Redesigned gas-pedal assemblies are in production and being shipped to Toyota factories to go into new vehicles in place of the components that triggered a recall of 2.3 million Toyotas on Jan. 21, according to the parts supplier.
But late Wednesday, Toyota (TM) expanded an earlier recall, adding 1.1 million vehicles to the total being called back to fix a floor-mat problem. And the embattled automaker said it will recall cars in Europe and China becase of potential gas-pedal problems.
The automaker said it isn't sure how many cars are affected in Europe and it would communicate with European owners of vehicles that are affected by the problem of sticking pedals.
Toyota says it is recalling 75,500 vehicles in China for the same gas pedal problem behind the U.S. and European recalls.
Meanwhile, parts company CTS Automotive Products is working on ways to modify the faulty pedals in recalled cars on the road instead of replacing them, Toyota said Wednesday night.
"We don't know what the recall remedy (for cars in use) is going to look like. We don't know if we're going to repair pedals or replace pedals, or some combination of both," Toyota spokesman Brian Lyons said. But, he said, "we're so very close to making a decision."
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Whatever the fix, it won't be immediate. The National Highway Traffic Safety Administration says it must approve whatever remedy Toyota chooses for owners of its recalled vehicles. And CTS probably would require months to crank out enough new pedals to make a dent in the 2.3 million recalled cars and trucks, if Toyota settles on replacement.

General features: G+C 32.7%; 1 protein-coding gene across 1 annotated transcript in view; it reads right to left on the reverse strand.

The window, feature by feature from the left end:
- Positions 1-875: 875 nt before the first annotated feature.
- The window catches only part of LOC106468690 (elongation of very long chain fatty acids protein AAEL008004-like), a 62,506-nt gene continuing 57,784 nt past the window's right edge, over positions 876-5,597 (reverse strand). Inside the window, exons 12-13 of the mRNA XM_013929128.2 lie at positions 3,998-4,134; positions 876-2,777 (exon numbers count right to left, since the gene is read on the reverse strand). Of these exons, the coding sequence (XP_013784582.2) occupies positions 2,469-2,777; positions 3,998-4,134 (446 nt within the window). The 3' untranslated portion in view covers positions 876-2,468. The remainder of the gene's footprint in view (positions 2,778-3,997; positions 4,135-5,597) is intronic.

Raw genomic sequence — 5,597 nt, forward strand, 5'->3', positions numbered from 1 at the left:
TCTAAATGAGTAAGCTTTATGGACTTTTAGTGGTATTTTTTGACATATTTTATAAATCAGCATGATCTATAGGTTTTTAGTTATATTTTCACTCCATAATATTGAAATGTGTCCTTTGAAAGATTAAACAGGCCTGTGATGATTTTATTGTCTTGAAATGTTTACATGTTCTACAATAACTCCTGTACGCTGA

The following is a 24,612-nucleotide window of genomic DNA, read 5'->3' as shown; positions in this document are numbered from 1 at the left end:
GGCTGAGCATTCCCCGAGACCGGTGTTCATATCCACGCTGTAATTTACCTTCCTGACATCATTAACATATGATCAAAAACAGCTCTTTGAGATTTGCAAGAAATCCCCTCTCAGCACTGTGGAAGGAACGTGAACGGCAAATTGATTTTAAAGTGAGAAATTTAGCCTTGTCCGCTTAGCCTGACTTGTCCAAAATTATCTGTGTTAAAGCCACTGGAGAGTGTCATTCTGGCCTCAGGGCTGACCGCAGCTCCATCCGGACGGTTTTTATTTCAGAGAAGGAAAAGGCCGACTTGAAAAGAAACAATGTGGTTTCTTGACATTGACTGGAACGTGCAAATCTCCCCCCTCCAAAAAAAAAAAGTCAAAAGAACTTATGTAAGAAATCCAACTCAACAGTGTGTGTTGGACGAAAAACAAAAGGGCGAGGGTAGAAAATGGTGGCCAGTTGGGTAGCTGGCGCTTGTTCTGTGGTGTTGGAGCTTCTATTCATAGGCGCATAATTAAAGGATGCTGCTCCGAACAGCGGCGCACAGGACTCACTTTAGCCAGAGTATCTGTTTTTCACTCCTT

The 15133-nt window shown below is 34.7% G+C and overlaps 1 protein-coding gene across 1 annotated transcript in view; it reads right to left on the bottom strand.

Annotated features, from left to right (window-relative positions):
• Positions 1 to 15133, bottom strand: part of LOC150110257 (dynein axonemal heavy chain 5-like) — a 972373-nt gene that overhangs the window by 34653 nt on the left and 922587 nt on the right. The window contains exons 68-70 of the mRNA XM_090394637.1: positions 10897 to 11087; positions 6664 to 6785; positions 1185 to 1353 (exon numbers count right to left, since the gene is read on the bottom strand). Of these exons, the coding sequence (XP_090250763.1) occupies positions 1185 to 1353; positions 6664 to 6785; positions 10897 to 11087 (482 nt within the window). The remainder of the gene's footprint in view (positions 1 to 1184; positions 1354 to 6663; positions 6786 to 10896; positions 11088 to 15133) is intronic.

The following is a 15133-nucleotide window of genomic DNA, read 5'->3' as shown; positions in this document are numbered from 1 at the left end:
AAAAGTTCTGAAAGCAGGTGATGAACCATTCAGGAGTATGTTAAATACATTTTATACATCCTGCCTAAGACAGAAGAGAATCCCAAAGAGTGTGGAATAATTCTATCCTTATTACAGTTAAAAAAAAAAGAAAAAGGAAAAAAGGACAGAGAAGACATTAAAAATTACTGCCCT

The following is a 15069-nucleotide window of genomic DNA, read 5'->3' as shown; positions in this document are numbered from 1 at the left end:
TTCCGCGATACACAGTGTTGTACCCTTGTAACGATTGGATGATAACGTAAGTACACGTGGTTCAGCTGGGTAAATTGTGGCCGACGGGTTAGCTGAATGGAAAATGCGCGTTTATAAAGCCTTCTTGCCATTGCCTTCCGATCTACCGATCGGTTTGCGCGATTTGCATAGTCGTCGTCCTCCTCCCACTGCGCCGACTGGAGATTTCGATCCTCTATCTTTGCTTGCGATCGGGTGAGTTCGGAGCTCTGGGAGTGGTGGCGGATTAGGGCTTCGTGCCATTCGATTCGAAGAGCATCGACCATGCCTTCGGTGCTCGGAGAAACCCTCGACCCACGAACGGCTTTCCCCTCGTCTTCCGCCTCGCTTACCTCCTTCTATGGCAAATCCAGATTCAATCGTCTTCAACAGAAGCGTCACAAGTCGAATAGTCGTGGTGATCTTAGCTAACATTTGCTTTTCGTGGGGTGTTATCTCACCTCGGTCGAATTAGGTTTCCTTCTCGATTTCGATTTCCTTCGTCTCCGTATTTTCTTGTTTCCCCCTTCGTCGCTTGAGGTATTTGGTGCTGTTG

Will Toyota be able to quell its customers' worries soon enough?
"This could be the breaking of the Toyota mystique in the eyes of the American consumer," Dalip Raheja, CEO of Mpower Group, says. Mpower analyzes risk and quality concerns in relationships with outside suppliers.
One problem, then another
The Jan. 21 sticking-throttle recall came on the heels of a separate recall of 4.2 million Toyota and Lexus vehicles last fall because floor mats could jam their gas pedals open and send cars zooming out of control.
On Wednesday, Toyota added five more models, about 1.1 million more vehicles, to that floor-mat recall. The additional vehicles bring the total floor-mat related recalls to about 5.3 million vehicles — by far Toyota's biggest and among the industry's largest.